Chris Chupik first said it about two weeks ago: 2016, bad writing, implausible premises, and why are we even still watching this?
Now, as most of you know, I’m not a big one for TV. Mostly, if I get captured by a tv show, or two, it means that I was sitting around, spending time with my husband while he watches, and the show was so good, it caught me.
I got caught by 2016 for various reasons. To begin with I’ve enjoyed some of the predecessor shows. Even 2001 with its nail-biting climax three quarters of the way through, a sudden shift in focus from what had been discontent and bickering abroad to an external threat… well, I’ll be honest, that season wasn’t enjoyable. It depressed me so much I acquired a new cat and spent three months in front of the tv, crying. But I WAS watching. In 2002 the writers had already lost the plot some. The appeal to the UN subplot really didn’t appeal, because let’s be honest, the UN is so twentieth century and no one in the twenty first could believe in it as a force for good. Particularly not when we’ve seen the subplots about sex slavery where UN troops go, about child abuse, about UN secretaries who are both rapacious AND crooked. So I thought they were trying to return to the plots of a simpler time, but it is the effect of writing that you can’t put humpty dumpty together again. Once you’ve dirtied a character or subverted a background, you don’t have it back clean and sparkling, unless of course, you engage in one of the endless reboots that comic book franchises do. And I always thought that was a cheap trick.
Anyway, since then we’ve had our ups and downs with this franchise. I thought 2012 had jumped the shark with having one of our ambassadors die on 911 and yet the “crooked media” device being used to smooth it over and give the crooked president and his crooked associates yet another term.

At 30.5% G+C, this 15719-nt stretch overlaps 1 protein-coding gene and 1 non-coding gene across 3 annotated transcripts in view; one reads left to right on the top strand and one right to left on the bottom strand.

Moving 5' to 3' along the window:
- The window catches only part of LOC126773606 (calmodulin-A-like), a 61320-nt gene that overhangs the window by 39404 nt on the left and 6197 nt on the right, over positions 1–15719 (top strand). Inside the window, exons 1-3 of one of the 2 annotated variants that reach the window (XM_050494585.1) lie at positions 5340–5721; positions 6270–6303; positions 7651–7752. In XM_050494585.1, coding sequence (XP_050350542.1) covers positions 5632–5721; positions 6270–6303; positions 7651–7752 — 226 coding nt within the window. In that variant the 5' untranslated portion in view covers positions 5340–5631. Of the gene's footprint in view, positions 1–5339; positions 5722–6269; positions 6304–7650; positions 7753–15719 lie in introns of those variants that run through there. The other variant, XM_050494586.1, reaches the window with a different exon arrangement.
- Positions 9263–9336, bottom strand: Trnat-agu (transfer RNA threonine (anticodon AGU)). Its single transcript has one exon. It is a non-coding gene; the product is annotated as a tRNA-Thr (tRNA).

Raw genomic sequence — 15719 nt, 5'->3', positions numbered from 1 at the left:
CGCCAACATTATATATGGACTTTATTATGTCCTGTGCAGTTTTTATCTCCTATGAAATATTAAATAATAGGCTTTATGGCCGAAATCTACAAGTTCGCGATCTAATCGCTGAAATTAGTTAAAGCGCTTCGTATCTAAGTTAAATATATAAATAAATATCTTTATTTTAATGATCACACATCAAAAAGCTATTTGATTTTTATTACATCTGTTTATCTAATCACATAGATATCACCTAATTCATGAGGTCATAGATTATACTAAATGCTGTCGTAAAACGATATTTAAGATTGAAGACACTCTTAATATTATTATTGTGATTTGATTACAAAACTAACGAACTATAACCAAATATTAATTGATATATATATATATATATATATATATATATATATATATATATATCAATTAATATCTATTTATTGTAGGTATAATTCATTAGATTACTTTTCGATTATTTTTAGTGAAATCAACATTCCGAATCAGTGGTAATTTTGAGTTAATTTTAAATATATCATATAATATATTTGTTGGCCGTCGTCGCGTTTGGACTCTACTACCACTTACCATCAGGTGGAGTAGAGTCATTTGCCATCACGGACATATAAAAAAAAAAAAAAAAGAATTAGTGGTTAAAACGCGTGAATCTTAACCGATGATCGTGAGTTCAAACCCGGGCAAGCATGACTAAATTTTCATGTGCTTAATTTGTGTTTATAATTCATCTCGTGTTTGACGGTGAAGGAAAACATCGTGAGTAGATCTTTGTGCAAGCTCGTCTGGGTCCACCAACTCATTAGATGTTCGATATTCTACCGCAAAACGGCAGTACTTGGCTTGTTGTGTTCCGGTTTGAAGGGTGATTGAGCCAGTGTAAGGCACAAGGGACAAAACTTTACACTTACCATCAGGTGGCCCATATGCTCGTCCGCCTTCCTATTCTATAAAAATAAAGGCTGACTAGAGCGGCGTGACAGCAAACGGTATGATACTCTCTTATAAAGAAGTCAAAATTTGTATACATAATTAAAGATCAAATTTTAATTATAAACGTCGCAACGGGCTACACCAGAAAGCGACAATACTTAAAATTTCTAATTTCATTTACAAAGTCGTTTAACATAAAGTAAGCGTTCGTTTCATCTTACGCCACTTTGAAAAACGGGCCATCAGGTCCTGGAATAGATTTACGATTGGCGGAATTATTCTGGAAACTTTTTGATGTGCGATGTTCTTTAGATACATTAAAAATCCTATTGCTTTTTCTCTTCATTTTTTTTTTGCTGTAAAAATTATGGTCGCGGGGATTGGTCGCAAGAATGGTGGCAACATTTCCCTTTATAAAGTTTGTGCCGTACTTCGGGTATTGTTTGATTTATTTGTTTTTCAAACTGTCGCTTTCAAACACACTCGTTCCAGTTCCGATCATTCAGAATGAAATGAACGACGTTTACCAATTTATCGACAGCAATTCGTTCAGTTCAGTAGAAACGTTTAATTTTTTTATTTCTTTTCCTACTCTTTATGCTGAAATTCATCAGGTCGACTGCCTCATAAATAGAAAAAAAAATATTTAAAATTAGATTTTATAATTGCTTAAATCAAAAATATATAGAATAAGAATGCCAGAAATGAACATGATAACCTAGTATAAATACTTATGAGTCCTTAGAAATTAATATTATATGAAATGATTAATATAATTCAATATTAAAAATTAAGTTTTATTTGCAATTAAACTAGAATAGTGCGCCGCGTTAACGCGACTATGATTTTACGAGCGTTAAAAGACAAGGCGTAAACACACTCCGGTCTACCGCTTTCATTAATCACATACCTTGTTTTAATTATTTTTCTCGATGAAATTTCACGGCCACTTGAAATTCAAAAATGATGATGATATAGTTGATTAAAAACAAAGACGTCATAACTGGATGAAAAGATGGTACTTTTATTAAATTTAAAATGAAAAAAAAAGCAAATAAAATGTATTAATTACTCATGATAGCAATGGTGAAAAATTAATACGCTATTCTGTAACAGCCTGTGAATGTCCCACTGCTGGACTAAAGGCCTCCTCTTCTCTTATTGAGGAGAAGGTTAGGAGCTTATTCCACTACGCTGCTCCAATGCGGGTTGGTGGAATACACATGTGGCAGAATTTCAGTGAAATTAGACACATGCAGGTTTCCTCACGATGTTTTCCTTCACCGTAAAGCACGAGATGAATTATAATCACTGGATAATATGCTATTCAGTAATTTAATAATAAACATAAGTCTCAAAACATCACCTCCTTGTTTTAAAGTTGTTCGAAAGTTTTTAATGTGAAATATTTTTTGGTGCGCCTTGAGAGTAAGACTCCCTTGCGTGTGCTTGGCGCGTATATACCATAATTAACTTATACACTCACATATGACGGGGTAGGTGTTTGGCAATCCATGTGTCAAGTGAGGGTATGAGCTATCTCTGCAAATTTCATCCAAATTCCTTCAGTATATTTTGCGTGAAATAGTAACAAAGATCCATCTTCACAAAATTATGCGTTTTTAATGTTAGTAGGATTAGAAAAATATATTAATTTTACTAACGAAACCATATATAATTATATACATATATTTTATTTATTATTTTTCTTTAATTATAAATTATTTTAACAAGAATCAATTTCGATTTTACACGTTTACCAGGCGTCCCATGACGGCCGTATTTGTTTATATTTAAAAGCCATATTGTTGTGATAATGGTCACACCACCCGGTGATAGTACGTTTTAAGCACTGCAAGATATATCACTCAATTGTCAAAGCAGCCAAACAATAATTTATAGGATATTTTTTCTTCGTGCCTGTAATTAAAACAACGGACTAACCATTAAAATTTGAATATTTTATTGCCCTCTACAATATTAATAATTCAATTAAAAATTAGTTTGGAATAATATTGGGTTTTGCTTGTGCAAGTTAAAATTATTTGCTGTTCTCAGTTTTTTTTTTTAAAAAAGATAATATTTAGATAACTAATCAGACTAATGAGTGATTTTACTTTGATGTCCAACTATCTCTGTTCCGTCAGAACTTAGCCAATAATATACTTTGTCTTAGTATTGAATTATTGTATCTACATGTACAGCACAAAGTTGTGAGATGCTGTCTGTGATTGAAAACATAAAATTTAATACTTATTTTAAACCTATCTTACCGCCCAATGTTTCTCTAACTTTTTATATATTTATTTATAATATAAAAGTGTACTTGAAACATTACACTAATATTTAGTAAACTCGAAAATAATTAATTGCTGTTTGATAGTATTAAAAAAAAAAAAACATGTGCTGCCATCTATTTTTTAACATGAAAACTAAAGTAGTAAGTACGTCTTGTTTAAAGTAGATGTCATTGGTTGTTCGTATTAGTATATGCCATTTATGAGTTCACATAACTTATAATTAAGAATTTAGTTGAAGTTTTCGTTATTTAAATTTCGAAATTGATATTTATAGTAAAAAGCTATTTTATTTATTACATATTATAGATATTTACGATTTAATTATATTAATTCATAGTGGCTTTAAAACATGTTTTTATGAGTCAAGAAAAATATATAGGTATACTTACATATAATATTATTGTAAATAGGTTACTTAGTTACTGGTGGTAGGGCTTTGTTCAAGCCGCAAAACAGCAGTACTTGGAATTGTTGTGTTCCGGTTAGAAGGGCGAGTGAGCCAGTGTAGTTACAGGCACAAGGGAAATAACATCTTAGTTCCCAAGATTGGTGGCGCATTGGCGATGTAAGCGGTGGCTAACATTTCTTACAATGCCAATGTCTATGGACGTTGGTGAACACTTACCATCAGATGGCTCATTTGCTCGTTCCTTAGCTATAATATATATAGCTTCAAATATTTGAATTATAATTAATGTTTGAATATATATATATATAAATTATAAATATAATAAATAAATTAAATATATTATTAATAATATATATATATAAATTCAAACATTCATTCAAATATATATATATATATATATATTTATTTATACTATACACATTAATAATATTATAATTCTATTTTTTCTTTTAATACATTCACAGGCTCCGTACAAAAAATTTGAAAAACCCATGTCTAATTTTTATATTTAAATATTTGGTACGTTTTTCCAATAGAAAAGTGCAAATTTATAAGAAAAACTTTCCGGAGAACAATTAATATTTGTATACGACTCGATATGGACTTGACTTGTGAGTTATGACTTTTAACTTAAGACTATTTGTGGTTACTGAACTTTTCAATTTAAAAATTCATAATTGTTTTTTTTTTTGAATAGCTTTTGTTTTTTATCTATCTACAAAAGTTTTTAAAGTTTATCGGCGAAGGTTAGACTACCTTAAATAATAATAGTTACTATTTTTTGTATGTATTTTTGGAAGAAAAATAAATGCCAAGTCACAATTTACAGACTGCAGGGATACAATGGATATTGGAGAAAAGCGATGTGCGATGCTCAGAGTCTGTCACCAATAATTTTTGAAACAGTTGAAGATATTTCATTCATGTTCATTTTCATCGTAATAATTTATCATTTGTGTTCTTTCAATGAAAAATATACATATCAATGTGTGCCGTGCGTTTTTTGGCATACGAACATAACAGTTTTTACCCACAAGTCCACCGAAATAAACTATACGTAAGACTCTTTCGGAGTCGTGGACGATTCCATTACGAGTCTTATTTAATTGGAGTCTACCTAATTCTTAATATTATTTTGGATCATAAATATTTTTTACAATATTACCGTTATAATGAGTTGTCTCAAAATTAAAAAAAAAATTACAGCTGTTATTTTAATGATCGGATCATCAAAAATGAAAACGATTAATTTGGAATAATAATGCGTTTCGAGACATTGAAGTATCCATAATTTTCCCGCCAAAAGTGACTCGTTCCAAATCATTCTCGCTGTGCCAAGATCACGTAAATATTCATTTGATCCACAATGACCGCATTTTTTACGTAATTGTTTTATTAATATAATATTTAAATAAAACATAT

But I hadn’t seen anything yet. In 2016 they take one of the responsible for the 2012 dead-ambassador debacle and run her for president. This was already stretching my disbelief, as I thought they’d have to use the crooked media to a near-unbelievable point to make it work.
They have. But to this they have added, to make it plausible this terrible person would win the election in a country of non-crazy people, the ascendancy of a crooked lapdog of government businessman, who is like the worst cliches of the seventies come together as her opponent.
To do this, they used the “crooked media” device to get rid of more promising candidates on both sides.
Now I understand there are contracts to honor, and the crooked ex-secretary of state might have one that said she got to play president later, but really…
One way to make her ascendancy plausible, in addition to giving her the least plausible opponent ever (in fact, many are predicting later in the season, the reveal of a double cross plot, in which her opponent is running SOLELY to handle her the presidency. As stupid as that plot would be, I regret to say it would be slightly more plausible than the idea that the opponent is playing it straight) is to handicap the opponent. Make him stumble a couple of times in public. Give him a secret illness.